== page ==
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New AI-Driven COVID-19 Testing Algorithm Could Lead to Fewer Infections

By LabMedica International staff writers
Posted on 25 Jan 2021
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Image: New AI-Driven COVID-19 Testing Algorithm Could Lead to Fewer Infections (Photo courtesy of Giovanni Cancemi)
Image: New AI-Driven COVID-19 Testing Algorithm Could Lead to Fewer Infections (Photo courtesy of Giovanni Cancemi)
A new artificial intelligence (AI) algorithm could help leaders of governments and organizations make better informed decisions on how many symptomatic and asymptomatic individuals to test for COVID-19 with a limited supply of daily tests, and at what stage of the pandemic.

Simulated testing strategies of the AI model developed by researchers at Penn State’s College of Information Sciences and Technology (University Park, PA, USA) resulted in approximately 40% fewer infections. Using an AI model known as Partially Observable Markov Decision Processes, the team developed a sequential policy for distributing tests among a population. Their model, called Design of Optimal COVID-19 Testing Oracle, or DOCTOR, was measured against other existing testing strategies used by governments and institutions. Many of these other strategies are static and non-adaptive, potentially causing significant shortcomings in their effectiveness in containing COVID-19.

In a two-phased approach, DOCTOR first suggests spending more effort in testing symptomatic individuals, allocating approximately 65% of its available testing kits for individuals presenting symptoms. Over time, as the number of symptomatic individuals diminishes due to these patients moving to quarantine or hospital settings, DOCTOR shifts its attention to asymptomatic testing, gradually increasing the number of testing kits allocated to asymptomatic individuals as decision points proceed. When applied in a simulation to the city of Santiago in Panama - a country with the world’s highest rate of COVID-19 infections per capita - the model’s testing strategy outperformed state-of-the-art baselines by achieving approximately 40% fewer COVID-19 infections. This illustrates the benefit of having an adaptive strategy, and even more so with new variants of the virus emerging, according to the researchers. The team’s research shows that the use of an AI-driven testing strategy for COVID-19 would be most beneficial when the pandemic spread is intermediate - meaning it’s not too severe and it’s not too slow. As COVID-19 is currently in an intermediate stage in many places worldwide, it is an optimal time for governments and institutions to consider an AI-driven testing strategy. Additionally, the model could be useful in guiding decision makers in the event of a future pandemic.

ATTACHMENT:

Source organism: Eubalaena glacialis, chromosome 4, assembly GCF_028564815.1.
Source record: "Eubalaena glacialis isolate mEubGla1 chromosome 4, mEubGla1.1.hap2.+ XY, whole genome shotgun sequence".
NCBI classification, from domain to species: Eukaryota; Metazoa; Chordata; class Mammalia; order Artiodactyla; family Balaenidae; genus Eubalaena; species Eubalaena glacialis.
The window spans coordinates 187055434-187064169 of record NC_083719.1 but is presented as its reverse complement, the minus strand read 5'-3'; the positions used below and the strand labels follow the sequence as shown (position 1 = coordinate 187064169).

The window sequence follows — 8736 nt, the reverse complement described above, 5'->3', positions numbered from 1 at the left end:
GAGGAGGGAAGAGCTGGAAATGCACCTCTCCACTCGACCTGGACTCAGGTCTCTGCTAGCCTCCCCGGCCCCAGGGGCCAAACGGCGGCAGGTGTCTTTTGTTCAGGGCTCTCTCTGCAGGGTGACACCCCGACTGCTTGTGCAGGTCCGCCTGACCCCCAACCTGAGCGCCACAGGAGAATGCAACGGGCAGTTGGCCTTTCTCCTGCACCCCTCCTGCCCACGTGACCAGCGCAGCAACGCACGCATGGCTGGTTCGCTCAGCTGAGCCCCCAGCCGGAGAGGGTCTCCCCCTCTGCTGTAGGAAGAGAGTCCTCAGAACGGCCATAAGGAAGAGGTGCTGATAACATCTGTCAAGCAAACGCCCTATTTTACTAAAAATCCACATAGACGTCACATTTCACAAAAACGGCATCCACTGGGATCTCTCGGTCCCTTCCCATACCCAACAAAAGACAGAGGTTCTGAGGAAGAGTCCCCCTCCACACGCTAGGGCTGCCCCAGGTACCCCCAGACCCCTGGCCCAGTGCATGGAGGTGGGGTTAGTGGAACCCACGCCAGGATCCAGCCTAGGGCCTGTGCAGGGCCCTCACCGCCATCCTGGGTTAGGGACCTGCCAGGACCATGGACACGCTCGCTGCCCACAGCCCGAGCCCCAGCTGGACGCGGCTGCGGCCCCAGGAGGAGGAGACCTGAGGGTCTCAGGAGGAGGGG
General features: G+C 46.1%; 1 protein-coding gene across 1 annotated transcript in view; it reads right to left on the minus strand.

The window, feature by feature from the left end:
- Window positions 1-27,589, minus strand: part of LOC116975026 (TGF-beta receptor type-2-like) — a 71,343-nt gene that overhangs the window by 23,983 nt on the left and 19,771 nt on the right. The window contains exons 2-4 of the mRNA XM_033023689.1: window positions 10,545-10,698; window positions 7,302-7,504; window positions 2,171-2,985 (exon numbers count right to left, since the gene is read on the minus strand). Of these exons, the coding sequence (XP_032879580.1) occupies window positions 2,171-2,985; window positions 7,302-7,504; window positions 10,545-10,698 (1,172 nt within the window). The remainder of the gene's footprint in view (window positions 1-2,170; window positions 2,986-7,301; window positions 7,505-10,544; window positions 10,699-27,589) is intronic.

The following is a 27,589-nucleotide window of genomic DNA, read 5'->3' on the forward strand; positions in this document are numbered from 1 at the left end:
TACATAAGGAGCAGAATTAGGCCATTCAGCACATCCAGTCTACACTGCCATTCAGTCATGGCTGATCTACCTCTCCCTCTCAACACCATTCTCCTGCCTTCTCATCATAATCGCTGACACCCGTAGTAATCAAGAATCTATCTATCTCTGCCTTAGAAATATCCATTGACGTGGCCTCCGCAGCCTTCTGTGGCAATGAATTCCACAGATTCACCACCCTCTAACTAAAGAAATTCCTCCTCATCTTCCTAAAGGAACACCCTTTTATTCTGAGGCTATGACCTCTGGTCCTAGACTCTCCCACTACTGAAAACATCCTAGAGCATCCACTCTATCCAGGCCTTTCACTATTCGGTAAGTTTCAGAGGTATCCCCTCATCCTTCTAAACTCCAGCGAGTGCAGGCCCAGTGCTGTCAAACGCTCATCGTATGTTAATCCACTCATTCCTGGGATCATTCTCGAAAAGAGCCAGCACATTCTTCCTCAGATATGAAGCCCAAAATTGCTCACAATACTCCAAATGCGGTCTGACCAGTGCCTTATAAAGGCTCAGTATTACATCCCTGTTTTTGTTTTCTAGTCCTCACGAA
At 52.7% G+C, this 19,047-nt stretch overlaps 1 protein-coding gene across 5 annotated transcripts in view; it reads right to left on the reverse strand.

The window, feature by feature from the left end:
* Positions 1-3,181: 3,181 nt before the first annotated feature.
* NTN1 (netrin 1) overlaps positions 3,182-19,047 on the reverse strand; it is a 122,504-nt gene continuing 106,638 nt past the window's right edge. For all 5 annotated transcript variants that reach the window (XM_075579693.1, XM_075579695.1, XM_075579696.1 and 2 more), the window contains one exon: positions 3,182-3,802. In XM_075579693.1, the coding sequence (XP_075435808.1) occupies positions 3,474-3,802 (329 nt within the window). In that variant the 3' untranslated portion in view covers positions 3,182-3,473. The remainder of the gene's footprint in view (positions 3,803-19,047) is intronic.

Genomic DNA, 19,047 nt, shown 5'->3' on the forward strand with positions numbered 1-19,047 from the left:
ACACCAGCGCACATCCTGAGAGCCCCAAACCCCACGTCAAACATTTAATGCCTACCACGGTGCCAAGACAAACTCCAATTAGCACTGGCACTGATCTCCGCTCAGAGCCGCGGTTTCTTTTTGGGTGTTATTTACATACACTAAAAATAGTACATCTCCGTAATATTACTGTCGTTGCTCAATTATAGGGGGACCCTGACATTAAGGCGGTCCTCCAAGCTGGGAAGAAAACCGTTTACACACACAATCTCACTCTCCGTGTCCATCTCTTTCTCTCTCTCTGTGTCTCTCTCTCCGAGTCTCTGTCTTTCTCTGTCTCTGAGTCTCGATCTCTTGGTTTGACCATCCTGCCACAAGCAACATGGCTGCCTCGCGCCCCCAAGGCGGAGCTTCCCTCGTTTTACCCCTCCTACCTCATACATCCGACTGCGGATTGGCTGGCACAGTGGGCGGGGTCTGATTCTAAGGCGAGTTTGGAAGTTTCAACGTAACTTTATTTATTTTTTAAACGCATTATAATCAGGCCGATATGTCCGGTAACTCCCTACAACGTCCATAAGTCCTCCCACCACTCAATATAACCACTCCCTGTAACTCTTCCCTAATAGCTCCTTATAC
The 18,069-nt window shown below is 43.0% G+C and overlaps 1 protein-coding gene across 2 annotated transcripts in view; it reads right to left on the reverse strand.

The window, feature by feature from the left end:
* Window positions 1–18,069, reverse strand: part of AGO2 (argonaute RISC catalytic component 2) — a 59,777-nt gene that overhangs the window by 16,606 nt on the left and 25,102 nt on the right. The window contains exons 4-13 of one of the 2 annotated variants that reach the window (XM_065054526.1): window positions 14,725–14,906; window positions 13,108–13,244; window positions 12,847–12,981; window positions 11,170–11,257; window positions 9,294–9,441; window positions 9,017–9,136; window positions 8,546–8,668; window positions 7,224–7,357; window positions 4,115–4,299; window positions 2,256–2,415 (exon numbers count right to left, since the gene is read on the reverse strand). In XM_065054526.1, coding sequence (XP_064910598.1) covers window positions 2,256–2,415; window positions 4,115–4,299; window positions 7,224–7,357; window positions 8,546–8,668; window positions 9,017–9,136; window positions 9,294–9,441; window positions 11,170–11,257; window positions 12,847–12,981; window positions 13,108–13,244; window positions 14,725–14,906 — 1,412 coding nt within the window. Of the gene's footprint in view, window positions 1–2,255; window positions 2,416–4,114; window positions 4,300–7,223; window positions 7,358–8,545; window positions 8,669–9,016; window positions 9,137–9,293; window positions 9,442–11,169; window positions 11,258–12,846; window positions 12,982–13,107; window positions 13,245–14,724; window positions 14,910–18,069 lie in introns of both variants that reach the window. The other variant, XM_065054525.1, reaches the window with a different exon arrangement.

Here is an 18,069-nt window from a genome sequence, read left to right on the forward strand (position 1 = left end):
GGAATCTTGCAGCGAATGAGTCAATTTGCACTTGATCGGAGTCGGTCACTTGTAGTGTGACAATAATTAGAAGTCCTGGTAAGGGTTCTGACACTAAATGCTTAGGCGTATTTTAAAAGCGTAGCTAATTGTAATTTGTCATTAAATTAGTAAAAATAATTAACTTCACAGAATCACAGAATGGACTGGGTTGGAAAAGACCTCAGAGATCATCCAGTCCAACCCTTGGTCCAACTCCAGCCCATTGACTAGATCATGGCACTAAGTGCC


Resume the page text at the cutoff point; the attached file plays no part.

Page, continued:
“There is a possibility that testing is still going to be a part of our COVID-19 prevention efforts in the next year,” said Amulya Yadav, PNC Technologies Career Development Assistant Professor at the College of IST. “Even if vaccines work on the new variants as well, I think there is going to be a difference or a divide between developed and underdeveloped countries and how quickly they are able to vaccinate their populations. So testing is going to be much more important.”

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